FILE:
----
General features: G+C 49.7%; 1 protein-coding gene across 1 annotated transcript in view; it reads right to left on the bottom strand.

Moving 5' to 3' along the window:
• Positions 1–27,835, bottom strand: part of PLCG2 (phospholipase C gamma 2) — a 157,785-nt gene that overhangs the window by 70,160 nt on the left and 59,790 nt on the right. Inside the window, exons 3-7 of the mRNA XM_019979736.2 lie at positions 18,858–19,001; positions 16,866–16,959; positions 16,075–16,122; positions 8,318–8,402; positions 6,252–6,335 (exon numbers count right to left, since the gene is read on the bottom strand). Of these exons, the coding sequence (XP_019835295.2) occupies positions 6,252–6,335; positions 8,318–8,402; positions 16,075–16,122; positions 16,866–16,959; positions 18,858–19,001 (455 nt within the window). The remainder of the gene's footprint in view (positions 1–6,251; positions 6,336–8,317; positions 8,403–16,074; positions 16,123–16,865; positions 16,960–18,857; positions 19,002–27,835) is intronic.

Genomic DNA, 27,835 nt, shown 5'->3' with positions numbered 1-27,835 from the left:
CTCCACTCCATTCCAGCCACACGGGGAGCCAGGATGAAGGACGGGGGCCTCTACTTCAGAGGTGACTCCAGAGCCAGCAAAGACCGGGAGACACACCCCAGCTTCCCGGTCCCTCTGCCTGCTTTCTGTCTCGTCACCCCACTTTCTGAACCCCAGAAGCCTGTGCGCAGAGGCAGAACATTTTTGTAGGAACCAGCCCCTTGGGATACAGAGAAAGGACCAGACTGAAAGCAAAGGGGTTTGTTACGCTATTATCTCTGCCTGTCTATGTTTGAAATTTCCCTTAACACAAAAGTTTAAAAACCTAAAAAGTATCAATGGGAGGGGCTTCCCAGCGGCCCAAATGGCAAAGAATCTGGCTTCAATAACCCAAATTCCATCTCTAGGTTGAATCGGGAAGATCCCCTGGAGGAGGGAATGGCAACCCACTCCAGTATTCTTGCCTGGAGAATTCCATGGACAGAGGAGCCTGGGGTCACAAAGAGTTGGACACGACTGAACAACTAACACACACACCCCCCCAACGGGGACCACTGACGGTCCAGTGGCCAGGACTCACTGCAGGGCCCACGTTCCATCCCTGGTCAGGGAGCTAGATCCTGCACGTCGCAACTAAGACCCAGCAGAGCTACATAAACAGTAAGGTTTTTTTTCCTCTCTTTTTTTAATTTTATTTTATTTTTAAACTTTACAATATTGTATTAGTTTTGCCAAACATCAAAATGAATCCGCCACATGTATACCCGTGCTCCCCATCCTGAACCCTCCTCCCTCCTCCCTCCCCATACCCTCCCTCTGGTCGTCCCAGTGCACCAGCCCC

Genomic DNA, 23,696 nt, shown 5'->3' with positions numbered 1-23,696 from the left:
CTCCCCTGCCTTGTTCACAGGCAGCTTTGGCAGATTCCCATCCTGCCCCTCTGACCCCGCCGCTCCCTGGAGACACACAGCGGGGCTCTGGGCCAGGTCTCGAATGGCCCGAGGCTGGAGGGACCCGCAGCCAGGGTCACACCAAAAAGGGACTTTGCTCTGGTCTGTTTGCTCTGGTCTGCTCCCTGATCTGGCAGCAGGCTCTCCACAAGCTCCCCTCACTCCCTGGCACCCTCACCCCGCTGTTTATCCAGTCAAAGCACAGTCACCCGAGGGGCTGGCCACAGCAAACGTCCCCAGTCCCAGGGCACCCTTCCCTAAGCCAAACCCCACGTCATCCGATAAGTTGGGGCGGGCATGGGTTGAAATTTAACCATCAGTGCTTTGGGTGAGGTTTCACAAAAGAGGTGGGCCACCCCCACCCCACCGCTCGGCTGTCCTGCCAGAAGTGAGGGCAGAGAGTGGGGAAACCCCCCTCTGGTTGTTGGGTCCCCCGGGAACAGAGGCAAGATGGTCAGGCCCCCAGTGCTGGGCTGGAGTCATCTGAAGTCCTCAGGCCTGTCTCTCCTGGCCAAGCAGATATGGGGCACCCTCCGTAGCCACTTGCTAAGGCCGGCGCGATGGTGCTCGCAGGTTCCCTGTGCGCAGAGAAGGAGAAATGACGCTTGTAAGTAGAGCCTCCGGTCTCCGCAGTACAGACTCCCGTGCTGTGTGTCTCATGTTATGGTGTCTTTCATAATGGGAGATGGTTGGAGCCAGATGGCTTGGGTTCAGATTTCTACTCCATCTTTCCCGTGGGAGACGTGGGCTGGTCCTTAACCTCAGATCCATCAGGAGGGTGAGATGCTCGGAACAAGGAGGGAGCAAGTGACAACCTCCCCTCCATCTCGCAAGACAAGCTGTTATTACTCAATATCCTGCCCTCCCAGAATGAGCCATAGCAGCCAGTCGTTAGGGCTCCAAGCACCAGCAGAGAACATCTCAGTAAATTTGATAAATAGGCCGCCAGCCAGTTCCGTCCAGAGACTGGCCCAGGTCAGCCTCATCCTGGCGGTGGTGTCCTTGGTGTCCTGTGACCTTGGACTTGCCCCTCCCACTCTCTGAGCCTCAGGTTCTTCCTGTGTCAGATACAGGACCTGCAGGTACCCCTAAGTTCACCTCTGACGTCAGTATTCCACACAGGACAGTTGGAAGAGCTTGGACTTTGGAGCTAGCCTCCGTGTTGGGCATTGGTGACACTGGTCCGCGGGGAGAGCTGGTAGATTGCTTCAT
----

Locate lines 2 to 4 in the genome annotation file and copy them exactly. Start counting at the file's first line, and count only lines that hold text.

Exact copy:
Moving 5' to 3' along the window:
• Positions 1–27,835, bottom strand: part of PLCG2 (phospholipase C gamma 2) — a 157,785-nt gene that overhangs the window by 70,160 nt on the left and 59,790 nt on the right. Inside the window, exons 3-7 of the mRNA XM_019979736.2 lie at positions 18,858–19,001; positions 16,866–16,959; positions 16,075–16,122; positions 8,318–8,402; positions 6,252–6,335 (exon numbers count right to left, since the gene is read on the bottom strand). Of these exons, the coding sequence (XP_019835295.2) occupies positions 6,252–6,335; positions 8,318–8,402; positions 16,075–16,122; positions 16,866–16,959; positions 18,858–19,001 (455 nt within the window). The remainder of the gene's footprint in view (positions 1–6,251; positions 6,336–8,317; positions 8,403–16,074; positions 16,123–16,865; positions 16,960–18,857; positions 19,002–27,835) is intronic.

Genomic DNA, 27,835 nt, shown 5'->3' with positions numbered 1-27,835 from the left: